'Black Cats and Coincidences'

Big life changes are magnets for coincidence. Usually they bring clarity, insight, even magic.

Major journeys seem to attract coincidences. They follow along like stray cats, crossing the journeyor’s path every few steps. Felines of different shapes, demeanor, and color - a white one this day, grey the next, and a black one when you least expect it, hiding in the darkness. It appears for a moment, then disappears into the shadows again, leaving you to wonder.

Did it really happen?

A month before I left for Kenya with the Peace Corps I noticed a woman standing in line behind me at . I couldn’t miss her – there were only two of us – and in addition to being unusually thin, she was wearing a brightly beaded bracelet I recognized as possibly from Kenya. “Your bracelet...it looks Kenyan, perhaps Masai?” I asked. “Yes!” she said, explaining that she’d just returned from two years working as a medical assistant there. This random encounter allowed me some valuable “boots on the ground” insight into living in the rural Sub-Saharan community I was about to enter.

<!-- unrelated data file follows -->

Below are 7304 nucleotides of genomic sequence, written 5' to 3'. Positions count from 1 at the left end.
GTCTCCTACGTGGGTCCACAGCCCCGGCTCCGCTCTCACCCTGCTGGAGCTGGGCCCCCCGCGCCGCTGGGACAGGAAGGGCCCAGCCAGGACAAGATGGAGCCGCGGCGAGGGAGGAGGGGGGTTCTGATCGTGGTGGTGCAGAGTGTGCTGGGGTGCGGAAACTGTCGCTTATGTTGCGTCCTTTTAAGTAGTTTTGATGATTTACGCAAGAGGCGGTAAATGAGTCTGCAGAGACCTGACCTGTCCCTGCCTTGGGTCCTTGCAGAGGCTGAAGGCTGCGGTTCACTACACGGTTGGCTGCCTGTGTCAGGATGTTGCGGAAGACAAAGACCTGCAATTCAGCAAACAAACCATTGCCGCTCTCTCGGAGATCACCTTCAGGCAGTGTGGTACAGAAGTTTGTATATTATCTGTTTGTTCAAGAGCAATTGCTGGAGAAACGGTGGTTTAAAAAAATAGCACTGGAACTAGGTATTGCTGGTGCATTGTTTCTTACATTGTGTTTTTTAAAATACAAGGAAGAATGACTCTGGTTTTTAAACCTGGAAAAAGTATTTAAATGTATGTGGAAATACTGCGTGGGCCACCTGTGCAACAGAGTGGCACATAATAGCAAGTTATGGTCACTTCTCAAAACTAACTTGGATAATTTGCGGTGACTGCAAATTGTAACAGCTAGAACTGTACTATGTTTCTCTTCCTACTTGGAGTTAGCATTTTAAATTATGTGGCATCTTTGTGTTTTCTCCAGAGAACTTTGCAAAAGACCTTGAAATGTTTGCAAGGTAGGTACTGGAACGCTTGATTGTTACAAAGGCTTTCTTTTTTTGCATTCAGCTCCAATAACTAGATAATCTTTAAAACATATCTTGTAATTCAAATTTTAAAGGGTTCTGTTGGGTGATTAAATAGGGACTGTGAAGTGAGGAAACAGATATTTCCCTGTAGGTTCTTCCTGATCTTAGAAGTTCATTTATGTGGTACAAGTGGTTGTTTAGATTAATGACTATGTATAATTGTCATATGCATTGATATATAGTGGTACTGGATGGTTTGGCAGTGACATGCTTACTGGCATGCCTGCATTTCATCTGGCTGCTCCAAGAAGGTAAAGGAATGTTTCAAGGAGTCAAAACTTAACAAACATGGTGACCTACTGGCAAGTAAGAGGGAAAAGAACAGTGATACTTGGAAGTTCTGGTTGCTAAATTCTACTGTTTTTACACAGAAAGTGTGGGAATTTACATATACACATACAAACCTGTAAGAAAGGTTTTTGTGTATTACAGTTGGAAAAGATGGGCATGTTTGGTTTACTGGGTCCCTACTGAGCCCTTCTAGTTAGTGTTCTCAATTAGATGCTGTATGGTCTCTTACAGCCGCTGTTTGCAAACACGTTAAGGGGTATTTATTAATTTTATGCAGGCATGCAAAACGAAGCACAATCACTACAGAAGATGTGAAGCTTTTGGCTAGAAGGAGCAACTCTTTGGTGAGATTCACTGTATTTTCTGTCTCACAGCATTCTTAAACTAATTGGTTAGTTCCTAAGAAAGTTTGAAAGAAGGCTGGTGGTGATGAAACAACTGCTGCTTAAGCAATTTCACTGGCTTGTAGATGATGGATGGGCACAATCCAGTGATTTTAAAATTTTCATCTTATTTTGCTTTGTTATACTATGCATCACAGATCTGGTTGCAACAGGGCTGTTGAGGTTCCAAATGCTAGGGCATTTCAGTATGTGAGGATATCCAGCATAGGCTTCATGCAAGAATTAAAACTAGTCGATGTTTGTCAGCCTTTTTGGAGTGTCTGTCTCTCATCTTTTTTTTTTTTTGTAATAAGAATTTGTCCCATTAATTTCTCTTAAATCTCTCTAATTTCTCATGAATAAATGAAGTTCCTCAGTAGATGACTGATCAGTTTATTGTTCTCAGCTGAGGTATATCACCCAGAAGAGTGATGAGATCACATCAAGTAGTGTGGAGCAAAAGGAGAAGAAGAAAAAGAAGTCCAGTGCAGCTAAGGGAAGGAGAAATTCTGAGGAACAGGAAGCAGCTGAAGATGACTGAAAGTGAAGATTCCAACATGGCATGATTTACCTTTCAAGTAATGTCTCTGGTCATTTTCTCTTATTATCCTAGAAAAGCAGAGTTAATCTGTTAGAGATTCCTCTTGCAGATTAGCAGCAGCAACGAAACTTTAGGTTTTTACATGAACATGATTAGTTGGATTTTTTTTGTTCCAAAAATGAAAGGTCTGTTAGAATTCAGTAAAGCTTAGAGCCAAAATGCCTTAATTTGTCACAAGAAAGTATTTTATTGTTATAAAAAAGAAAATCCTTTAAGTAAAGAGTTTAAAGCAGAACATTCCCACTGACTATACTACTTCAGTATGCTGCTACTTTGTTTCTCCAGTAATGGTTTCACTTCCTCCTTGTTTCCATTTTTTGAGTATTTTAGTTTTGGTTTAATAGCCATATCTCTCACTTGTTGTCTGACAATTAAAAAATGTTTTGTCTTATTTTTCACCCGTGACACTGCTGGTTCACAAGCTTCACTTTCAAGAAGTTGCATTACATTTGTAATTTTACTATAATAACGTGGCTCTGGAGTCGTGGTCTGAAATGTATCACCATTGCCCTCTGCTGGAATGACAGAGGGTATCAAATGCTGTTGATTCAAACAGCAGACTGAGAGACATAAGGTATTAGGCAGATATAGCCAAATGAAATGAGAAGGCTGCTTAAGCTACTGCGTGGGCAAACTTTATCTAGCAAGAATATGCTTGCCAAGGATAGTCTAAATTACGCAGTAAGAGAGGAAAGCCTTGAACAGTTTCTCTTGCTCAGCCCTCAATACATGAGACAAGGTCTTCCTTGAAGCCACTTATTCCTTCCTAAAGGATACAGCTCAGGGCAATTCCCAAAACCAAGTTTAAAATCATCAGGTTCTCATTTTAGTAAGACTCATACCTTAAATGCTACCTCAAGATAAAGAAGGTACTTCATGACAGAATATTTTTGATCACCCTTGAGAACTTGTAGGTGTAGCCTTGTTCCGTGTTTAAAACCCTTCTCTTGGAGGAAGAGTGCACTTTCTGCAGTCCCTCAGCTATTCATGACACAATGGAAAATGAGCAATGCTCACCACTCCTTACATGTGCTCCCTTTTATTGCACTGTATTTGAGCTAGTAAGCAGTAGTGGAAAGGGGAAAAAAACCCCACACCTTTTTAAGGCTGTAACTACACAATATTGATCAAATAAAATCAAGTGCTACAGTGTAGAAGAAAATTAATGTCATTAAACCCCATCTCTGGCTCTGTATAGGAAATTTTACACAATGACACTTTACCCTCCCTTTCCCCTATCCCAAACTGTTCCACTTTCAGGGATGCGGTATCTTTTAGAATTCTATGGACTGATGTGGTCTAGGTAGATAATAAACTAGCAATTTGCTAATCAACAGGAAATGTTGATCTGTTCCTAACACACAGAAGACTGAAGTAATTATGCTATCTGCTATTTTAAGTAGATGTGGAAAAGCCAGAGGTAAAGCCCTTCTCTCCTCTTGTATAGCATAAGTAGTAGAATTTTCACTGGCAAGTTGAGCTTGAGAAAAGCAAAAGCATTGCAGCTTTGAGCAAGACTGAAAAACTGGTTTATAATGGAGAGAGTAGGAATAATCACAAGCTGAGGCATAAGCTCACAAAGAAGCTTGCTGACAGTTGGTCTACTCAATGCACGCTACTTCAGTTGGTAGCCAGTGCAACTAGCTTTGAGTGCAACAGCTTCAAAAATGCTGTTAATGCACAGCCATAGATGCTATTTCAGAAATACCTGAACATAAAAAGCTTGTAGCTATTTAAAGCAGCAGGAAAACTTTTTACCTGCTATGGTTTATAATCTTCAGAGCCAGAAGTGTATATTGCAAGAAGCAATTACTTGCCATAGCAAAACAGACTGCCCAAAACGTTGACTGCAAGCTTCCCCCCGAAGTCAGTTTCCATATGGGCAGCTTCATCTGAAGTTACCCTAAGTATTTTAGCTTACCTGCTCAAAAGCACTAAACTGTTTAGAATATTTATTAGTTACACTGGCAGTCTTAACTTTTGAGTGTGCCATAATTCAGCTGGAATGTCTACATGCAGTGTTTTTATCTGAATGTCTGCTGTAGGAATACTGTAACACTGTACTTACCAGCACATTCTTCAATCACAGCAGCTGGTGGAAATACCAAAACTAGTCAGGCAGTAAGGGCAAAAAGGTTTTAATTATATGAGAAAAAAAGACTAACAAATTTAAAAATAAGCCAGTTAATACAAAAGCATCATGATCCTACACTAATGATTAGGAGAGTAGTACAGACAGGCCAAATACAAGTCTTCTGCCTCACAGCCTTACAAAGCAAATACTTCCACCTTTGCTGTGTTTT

Then the next week I was selling jewelry in the Palisades as I’ve done regularly for the past five years when a women stopped by. She’d been passing by my table for months but this time she wanted to buy a necklace. As she perused my inventory – which coincidentally includes many natural stones shaped like the continent of Africa – I mentioned my upcoming Peace Corps-Kenya journey. She stopped me with her wide-eyed response: “You should talk to my friend Chuck, first.”

Her friend, Chuck Ludlam, is a former Peace Corps volunteer with not just one, but two terms of service – one in Kenya! But even more importantly, he is the lead proponent of the Peace Corps reform movement. And he was about to make a presentation before Capital Hill outlining some of the difficult experiences of Peace Corps volunteers and the challenges facing the organization itself, the very next day.

Coincidentally, I was able to hear some of his ground-braking testimony and read his voluminous Congressional Report before I left, confirming my suspicions and concerns regarding Peace Corps’ treatment of volunteers whose real-life experiences fall short of the “living the dream” image promoted by the longtime organization.

Like the Starbucks episode, I thought this was a pretty cool coincidence. But like a black cat crossing my path when I least expected or wanted, this incidence would prove in some ways to be more of a bad omen than good fortune.



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